Tradition tells us to leave Santa a tall glass of milk with a heaping plate of cookies. While there is nothing wrong with cookies I just have to wonder if maybe Santa is bored. I can’t help but think that he rolls his eyes while reluctantly reaching for yet another chocolate chip cookie leaving only a few crumbs so as not to appear ungrateful.

This year I recommend pulling Santa out of his cookie rut. Why not try leaving a plate of homemade chocolate truffles instead? I wouldn’t be surprised if you were to find a little something extra under the tree.

While you are making truffles for the big man go ahead and make extras because they make a wonderful little gift this time of year.


The key to a perfect homemade truffle is first and foremost to use good chocolate. The research phase for finding the perfect chocolate to transform into truffles can be grueling but I urge you to try as much chocolate as it takes to find the one that you love.

If money was no object I would most always choose 70% Guanaja Feves Valrhona. When I want a great truffle but don’t want to go into debt making them I stand by Ghirardelli 60% Cacao Bittersweet Chocolate and if I get them in chip form it saves me the step of chopping up the chocolate. Purists may disagree but these chocolates are the best and only defense I will ever need.

The next key to creating the perfect truffle is the ganache. Ganache is simply chocolate and cream but the taste is anything but simple. When made correctly you have an intensely flavored filling that harnesses all those rich bitter and lightly sweet flavors of the chocolate and turns it into a perfectly smooth mixture that can be used for anything from frosting to hot chocolate base.


I tend to have a ganache supply in the fridge at all times for those sudden chocolate urges. A tablespoon or two added to hot milk makes a delightful hot chocolate or mocha if espresso is also a factor. Add a touch of warm milk to the ganache and you have a decadent ice cream topping. Whip it up to make a rich frosting or cake filling.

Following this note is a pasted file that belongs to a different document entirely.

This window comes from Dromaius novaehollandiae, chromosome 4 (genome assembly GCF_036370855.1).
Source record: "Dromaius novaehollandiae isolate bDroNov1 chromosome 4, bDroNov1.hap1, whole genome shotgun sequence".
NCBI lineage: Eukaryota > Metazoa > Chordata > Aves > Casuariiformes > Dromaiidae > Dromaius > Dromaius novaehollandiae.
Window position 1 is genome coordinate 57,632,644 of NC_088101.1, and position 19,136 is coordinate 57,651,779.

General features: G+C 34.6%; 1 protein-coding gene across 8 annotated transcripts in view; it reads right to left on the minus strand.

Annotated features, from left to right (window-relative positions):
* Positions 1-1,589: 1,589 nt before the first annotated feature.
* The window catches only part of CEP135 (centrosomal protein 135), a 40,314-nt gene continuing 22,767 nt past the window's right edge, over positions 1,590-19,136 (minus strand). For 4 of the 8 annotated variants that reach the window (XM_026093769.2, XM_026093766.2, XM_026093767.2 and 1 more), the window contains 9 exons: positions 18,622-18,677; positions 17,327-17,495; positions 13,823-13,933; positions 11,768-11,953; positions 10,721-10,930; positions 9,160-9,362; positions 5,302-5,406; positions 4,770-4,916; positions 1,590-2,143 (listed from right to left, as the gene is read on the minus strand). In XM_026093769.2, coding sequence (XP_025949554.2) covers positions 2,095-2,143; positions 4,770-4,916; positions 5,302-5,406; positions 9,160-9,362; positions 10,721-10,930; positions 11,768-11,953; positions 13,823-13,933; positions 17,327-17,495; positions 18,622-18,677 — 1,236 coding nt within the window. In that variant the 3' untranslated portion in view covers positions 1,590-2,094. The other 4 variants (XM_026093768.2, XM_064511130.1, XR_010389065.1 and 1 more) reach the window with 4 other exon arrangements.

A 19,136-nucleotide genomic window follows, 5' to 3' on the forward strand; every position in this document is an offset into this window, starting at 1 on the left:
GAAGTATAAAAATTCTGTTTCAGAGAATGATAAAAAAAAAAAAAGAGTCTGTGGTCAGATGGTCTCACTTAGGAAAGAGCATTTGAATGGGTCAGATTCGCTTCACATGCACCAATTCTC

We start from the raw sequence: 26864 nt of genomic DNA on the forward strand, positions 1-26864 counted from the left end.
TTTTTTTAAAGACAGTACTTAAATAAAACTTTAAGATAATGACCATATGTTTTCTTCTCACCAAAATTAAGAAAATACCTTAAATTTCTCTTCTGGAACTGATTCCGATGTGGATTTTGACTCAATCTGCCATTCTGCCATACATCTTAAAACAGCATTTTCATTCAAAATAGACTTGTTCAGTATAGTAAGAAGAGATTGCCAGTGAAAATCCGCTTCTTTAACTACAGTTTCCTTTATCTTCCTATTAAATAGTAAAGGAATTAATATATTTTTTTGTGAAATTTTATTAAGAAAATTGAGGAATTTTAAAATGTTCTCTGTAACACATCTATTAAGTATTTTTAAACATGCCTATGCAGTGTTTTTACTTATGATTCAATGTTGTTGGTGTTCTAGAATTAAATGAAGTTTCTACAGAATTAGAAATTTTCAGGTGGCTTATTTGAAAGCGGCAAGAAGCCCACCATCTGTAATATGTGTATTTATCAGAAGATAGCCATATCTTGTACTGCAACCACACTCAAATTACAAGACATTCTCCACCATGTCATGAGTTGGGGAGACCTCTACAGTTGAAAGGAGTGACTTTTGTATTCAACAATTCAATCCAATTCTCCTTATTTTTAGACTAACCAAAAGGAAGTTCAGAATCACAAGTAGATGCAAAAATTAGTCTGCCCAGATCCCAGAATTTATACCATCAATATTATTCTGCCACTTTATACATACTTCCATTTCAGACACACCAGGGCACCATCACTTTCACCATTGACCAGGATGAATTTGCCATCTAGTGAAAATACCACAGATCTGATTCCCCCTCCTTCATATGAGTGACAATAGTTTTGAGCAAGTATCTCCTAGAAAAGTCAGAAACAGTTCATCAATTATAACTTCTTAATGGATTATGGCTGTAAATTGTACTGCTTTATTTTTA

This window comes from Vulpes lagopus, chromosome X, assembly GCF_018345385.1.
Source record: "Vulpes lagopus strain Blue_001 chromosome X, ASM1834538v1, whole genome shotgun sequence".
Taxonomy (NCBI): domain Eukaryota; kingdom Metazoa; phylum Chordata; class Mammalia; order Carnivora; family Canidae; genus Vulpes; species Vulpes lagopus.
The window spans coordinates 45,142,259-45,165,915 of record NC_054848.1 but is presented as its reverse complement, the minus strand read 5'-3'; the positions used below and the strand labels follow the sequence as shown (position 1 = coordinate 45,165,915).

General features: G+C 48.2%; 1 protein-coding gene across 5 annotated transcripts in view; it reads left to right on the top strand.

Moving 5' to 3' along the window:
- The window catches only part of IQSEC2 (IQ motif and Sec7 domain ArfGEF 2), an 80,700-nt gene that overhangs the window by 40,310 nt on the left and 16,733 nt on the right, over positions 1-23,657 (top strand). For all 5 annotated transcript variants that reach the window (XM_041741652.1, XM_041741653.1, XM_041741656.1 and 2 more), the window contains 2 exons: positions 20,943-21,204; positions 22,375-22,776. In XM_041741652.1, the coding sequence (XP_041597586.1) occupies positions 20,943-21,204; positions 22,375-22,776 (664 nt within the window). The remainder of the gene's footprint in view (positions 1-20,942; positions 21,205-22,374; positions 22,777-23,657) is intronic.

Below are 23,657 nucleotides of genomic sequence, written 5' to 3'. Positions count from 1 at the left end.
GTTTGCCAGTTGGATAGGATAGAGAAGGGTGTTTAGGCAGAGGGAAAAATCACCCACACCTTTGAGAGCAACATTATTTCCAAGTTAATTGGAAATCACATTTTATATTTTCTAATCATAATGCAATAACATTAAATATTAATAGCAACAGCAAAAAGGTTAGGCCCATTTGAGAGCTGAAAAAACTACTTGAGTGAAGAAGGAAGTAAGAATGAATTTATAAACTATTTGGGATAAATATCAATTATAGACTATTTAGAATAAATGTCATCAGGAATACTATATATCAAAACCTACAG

You could take simply roll your balls of ganache into cocoa powder and be done with them but I really recommend the extra step of dipping them in melted chocolate. It gives a nice textural difference as there is a thin shell of firm chocolate to conquer before your teeth sink in to the comfort of an impossibly smooth interior. Plus if you skip that step you’d miss the opportunity to be covered in chocolate.


Happy candy making!




Chocolate Truffles

Dark Chocolate Truffles

8 oz dark chocolate, finely chopped

½ cup heavy cream

¼ teaspoon salt

optional ingredients – 1 tablespoon liquor, mint leaves, vanilla extract or bean, orange zest, coffee beans, spice such as cinnamon and cayenne.

Place the chopped chocolate in a large bowl.

Bring the cream to a simmer in a medium saucepan. Watch closely as cream has a nasty habit of boiling over. If you are using fresh herbs, vanilla beans, spices or zest add them to the cream so they have a chance to steep.
Pour simmering cream over the chopped chocolate. Let sit for 1 minute. Stir chocolate and cream together until perfectly smooth. Stir in the salt.

Let sit until cool. When the ganache is the consistency of a frosting you can pipe out the truffles on a parchment lined sheet tray. They should be about the size of Hershey kisses. Then refrigerate until firm. With your hands roll the tear drop shaped mounds into balls then proceed onto dipping.

Or simply chill the ganache then (chocolate and cream mixture) scoop teaspoon size mounds onto a parchment lined tray then roll into balls. Roll quickly as it tends to melt from the heat of your hands. Refrigerate until firm.

White Chocolate Peppermint Ganache

1 pound white chocolate, finely chopped

1/2 cup heavy cream

2 tbl butter, soft

1-2 drops Peppermint extract

¼ teaspoon kosher salt

In a small saucepan bring the cream to a simmer. Place the chopped chocolate in a medium bowl. Pour the hot cream over the chocolate and let sit for one minute. Stir until completely blended. Add the softened butter. Stir in salt and peppermint extract.
Proceed as you would with the dark chocolate ganache.

Finishing the Truffles

In a small bowl carefully melt 8 oz of dark chocolate. To melt chocolate in a microwave heat for 30 seconds then remove and stir. Do this until most of the chocolate is melted. The residiual heat will melt any leftover chocolate pieces and ensure that your chocolate is not to hot.

In another bowl place 1 cup of cocoa powder or whatever else you choose to roll the chocolates in (crushed up candy canes, chopped nuts, sprinkles, etc.)

Carefully dip the ganache balls in the melted chocolate. Let the excess chocolate drip off before rolling around in the cocoa powder.

Set on a parchment lined baking sheet to set up.